This last week and a half has been Crazytown , and admittedly, I’ve been weepier than a tween at a ‘One Direction’ farewell tour.  Saying goodbye to my old life, starting my new one, walking through the empty rooms of the house I proudly bought, and making my mark on my husband’s home. . .we’ve been tap-dancing around each other nervously, trying to figure out where we all fit.  But, sitting here now, at the writing desk Norm set up for me because (and I quote), “You’re a writer, Jen.  You need to write”; listening to my children downstairs, making their breakfast and talking excitedly about the day’s plans, smiling up at my husband as he tells me “You look exceptionally beautiful today”, I know beyond a shadow of a doubt that this is where we fit.  Not just this town, or this house, but all of us together.  We fit.  And no matter where we are, or where we go, or how many times and places we move. . .we fit.  We are a family.
Much love, people.



Tuesday, June 2, 2015

Portlandia...Er, Washingtonia Mom?

First of all, let me apologize for being all angsty "Gone Girl" and going the full J.D. Salinger on y'all.

I have to say, I've kinda enjoyed the hiatus.  Not that I don't miss writing, I DO!  But it's been rather cathartic to be a lazy motherfucker for the last six months; with my biggest "deadline" being finishing my NetFlix queue of "Orange Is The New Black" before season three kicks off.  But now, it's time to reenter the land of the living from my toasty newlywed cocoon of love and lust and all the rest of that sappy Nicholas Sparks crap.*

*By the way, Norm is the raddest husband in...EVER!  He shares my sense of humor (God help us all), encourages my shenanigans, and feels that lemon meringue pie and M&M's are totally acceptable breakfast entrees.  I love him mad hard.

My next few weeks of posts are going to be a rather erratic montage of marital bliss and "WTF!?!?" as within the next 12 days my family is moving from bustling Portland, Oregon, to a coastal town in Washington with a population of less than 2,000 people (and no Starbucks.  I shit you not.)  As such, I will be transitioning from a life in academia and the non-profit sector to being a full-time homeschooling, organic gardening mom.*

*I swear this is true.  And no. . .I haven't been drinking.

Sooooo, buckle up, y'all.  We're packing up the clan and we're leaving Beverlyyyyyyy...*

*Hills, that is.

This oughta be good.  :-)


Friday, April 3, 2015


I watch you sleep.

On the cusp of your 59th year on this planet; the 21,535th time you've closed your eyes in slumber, I watch you sleep.  And that, in and of itself is noteworthy.

"You just never know what a day might bring", you are fond of saying -- sometimes in mirth, sometimes with a cynical curl of your lip -- but it is true.  Life is nothing more than a series of tiny survivals; endlessly strung together to create a span of time that defines us all.  And you have survived.  You are here.  "How do you like your blue-eyed boy, Mister Death?"  For he is unvanquished.  Still, he lives.

I watch you sleep.

Your brow puckers faintly, eyes flickering behind gossamer lids.  Do you dream?  Are you at peace?  What demons dare chase you even in slumber?  Perhaps you are a child again, wandering the forests of British Columbia, trailing behind your father's muddy work boots. Maybe you are an achingly young man, laughing in the bed of a pickup truck with your friend, Lorne.  Maybe in your dreams you fly; aloft with the pelicans, swooping over the stormy gray Pacific waters. Or do you dream of things not yet seen?  A spirit world known only to you.  I will not ask.  Your dreams are yours and yours alone and a gift between you and God.

I watch you sleep.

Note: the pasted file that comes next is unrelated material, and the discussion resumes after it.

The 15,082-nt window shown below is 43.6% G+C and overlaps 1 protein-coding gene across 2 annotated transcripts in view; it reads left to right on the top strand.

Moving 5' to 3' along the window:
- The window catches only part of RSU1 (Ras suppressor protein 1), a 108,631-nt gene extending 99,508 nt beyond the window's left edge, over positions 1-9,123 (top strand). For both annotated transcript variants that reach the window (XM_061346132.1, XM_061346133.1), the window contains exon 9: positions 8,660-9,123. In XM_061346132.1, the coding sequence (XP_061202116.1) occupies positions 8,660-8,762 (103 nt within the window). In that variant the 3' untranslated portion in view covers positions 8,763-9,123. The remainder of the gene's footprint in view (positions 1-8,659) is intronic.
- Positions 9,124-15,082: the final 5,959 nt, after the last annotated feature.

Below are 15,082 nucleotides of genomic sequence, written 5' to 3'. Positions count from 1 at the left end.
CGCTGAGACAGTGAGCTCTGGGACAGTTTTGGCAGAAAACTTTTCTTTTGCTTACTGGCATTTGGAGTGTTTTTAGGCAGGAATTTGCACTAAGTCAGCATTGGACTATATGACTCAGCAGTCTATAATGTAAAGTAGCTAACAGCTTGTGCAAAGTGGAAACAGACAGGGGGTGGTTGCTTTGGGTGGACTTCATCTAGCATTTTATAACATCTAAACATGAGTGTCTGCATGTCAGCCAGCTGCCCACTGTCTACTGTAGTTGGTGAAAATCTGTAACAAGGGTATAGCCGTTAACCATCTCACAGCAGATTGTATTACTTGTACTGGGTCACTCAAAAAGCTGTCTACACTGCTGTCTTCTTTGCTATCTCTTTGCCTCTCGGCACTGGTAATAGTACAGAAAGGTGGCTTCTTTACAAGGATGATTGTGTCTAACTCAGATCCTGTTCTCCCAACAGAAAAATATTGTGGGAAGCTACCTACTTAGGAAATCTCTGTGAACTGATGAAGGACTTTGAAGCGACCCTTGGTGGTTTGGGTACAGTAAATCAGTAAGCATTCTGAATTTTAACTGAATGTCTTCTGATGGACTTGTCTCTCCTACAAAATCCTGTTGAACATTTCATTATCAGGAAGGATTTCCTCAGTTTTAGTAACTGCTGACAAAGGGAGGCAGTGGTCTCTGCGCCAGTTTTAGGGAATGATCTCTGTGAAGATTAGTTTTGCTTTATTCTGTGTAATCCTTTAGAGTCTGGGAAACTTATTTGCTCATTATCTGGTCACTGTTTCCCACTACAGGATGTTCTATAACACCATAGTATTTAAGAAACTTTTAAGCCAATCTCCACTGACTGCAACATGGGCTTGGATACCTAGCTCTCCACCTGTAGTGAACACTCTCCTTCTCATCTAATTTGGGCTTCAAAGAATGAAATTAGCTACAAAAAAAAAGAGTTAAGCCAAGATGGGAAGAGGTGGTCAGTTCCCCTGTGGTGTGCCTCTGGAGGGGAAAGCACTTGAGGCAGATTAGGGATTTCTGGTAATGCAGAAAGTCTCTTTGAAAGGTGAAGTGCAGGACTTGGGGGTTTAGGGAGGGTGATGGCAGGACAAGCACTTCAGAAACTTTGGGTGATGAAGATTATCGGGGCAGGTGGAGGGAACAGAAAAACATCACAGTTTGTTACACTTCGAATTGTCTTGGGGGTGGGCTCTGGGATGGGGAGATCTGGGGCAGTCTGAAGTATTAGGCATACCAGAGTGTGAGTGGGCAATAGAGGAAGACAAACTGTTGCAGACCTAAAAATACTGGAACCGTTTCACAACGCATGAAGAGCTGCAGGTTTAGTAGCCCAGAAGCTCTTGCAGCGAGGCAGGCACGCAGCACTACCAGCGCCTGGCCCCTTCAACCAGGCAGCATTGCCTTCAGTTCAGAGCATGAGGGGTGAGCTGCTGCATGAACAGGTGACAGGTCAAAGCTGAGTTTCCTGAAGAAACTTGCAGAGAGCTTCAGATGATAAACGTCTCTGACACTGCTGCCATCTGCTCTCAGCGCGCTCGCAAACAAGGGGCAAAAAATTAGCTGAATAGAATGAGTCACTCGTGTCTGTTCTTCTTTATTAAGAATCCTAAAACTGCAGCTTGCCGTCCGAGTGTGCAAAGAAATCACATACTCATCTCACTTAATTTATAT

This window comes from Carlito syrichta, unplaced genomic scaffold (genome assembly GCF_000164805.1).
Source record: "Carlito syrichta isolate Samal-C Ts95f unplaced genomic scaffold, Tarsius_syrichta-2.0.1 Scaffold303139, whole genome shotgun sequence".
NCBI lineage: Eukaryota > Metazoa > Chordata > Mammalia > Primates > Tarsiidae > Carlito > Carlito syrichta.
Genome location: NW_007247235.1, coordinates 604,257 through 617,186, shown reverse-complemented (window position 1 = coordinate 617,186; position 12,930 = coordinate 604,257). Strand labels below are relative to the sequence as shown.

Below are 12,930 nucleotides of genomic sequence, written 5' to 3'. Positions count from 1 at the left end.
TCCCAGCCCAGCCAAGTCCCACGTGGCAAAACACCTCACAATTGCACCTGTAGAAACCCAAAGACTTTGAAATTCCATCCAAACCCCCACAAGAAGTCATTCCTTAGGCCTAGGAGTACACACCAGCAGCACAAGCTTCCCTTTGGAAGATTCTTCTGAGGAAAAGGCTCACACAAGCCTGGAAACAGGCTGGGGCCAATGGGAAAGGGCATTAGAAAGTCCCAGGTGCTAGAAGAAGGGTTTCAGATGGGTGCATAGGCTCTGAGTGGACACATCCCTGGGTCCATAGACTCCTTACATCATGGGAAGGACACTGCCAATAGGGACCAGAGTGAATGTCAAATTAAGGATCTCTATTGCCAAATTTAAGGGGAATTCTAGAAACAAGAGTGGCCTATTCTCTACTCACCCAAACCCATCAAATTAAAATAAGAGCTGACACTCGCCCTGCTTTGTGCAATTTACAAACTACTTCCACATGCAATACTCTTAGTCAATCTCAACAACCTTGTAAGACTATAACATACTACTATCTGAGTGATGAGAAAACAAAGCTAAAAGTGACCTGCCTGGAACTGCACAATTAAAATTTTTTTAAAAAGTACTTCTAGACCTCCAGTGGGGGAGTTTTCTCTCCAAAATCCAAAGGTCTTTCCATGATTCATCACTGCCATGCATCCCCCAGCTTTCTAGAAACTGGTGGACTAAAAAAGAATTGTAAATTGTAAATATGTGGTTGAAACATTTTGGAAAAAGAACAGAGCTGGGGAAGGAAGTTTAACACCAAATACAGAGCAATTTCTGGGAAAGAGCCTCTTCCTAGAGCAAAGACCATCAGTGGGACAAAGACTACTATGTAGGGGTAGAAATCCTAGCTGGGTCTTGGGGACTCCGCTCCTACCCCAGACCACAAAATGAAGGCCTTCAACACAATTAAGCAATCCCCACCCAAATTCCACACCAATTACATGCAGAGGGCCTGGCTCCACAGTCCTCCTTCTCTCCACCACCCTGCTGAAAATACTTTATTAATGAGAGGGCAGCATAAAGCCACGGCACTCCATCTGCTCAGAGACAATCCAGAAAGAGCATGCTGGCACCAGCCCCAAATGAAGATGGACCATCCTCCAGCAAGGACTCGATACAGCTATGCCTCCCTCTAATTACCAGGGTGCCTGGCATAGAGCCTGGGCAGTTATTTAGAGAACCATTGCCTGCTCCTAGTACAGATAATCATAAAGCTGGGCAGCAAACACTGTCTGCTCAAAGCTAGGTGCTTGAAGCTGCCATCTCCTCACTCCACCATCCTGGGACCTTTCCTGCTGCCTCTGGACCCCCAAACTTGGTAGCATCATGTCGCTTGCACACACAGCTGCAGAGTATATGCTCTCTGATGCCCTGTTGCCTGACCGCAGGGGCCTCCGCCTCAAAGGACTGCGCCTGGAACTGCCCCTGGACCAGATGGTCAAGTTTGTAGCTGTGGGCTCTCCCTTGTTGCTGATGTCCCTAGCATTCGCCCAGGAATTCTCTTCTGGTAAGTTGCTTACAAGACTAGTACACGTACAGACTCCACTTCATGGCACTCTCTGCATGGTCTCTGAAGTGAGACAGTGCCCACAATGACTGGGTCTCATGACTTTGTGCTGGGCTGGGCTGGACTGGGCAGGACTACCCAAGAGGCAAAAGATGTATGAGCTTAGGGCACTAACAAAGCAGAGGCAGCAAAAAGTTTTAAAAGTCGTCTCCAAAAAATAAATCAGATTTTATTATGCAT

I see the marks upon your skin.  A faint discoloration on your nose where you rubbed it raw as a child.  The feather-light lines at the corners of your eyes from years of squinting into the sunlight from the seats of motorcycles and dandling ski lift chairs. Your slightly crooked smile from a bar fight in your youth, when you were flying high on hockey, beer, and youthful immortality.

I watch you sleep.

I watch you sleep and as you stir, your arms reaches for me clumsily, and I feel the warmth of your skin against my belly.  You curl into my body and my shoulder presses gently against your strongly beating heart.  I feel the blood coursing through you; Irish from your father, German from your mother.  Generations of Teutonic and Celtic warriors that battle through your veins and cry out "He lives! Despite your best attempts, oh life of toil and terror -- still, he lives!"

I watch you sleep, and as I nestle against you, my hair trails against your shoulder, and I rest my hand upon your chest.  Watching as it slowly rises and falls with your breathing, I imagine the hands that have lain here before mine.  A grandmother, checking for fever.  A mother, bandaging a wound.  Your children, faces milk-drunk and drowsy, as they sleepily nuzzle upon you after a late-night bottle.  And the women before me:  each one resting against your shoulder, hands on your chest, and each of you holding onto each other with something that felt like hope...something that made you both believe that, if only for a moment, there was love.  I welcome them all.  Your family, your lovers, your friends...I open my heart to them and thank them, one and all, for every kiss, every caress, every scar, and every strike, because they made you.  They molded you with every touch and every tear, like a creek slowly chipping away at a canyon wall to make the man who lies beside me and takes my breath away.

I watch you sleep, and I see your children in your face.  I see your determination and intelligence in the set of your daughter's jaw and the intensity of her gaze.  I see your tender heart and ebullient joy in your son's dreamy hazel eyes and warm smile.  I see your legacy in their faces and I glory in the gift of being given admittance into their lives through you. Through them, your life continues indefinitely.  Through them, you shall never die.

I watch you sleep.

I watch you sleep, listening to the soft purring noise you make that brings a smile to my face.  I watch you sleep, nudging you gently when that soft purr slowly becomes a louder, snoring growl which is...not quite as smile-inducing.  But even that mild annoyance is a gift; a treasure.  It is a way I know you are here, even in sleep.